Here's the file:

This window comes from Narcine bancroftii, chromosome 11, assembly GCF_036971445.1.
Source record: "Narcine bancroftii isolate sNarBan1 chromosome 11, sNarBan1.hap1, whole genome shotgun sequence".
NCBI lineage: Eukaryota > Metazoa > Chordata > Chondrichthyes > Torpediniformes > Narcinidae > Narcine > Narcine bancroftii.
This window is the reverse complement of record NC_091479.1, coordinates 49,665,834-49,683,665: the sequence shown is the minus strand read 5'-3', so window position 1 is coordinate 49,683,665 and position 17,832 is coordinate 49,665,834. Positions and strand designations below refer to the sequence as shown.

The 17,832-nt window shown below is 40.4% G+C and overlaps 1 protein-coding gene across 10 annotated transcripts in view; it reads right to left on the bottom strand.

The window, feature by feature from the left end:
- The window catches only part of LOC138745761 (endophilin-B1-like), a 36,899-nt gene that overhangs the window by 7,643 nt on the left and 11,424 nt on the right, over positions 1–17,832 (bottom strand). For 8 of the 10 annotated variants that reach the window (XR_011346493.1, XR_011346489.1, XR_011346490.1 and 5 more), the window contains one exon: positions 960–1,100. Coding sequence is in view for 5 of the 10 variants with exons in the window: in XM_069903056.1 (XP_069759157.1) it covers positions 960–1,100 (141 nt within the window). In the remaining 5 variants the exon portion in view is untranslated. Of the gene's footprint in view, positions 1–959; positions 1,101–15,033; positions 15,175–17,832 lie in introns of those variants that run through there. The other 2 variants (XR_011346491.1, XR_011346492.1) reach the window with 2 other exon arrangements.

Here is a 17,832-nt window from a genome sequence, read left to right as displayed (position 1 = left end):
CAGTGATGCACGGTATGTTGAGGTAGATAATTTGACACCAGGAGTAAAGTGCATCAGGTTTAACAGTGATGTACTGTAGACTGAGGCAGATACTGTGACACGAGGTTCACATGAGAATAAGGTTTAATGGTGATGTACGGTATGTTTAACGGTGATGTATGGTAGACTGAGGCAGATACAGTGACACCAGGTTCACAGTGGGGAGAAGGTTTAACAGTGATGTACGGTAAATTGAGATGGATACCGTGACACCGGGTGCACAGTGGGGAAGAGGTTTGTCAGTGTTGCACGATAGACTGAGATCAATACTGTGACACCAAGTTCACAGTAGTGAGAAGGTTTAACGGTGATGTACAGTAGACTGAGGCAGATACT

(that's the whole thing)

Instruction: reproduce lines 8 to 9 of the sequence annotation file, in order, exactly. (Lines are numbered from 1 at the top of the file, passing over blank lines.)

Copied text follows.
Here is a 17,832-nt window from a genome sequence, read left to right as displayed (position 1 = left end):
CAGTGATGCACGGTATGTTGAGGTAGATAATTTGACACCAGGAGTAAAGTGCATCAGGTTTAACAGTGATGTACTGTAGACTGAGGCAGATACTGTGACACGAGGTTCACATGAGAATAAGGTTTAATGGTGATGTACGGTATGTTTAACGGTGATGTATGGTAGACTGAGGCAGATACAGTGACACCAGGTTCACAGTGGGGAGAAGGTTTAACAGTGATGTACGGTAAATTGAGATGGATACCGTGACACCGGGTGCACAGTGGGGAAGAGGTTTGTCAGTGTTGCACGATAGACTGAGATCAATACTGTGACACCAAGTTCACAGTAGTGAGAAGGTTTAACGGTGATGTACAGTAGACTGAGGCAGATACT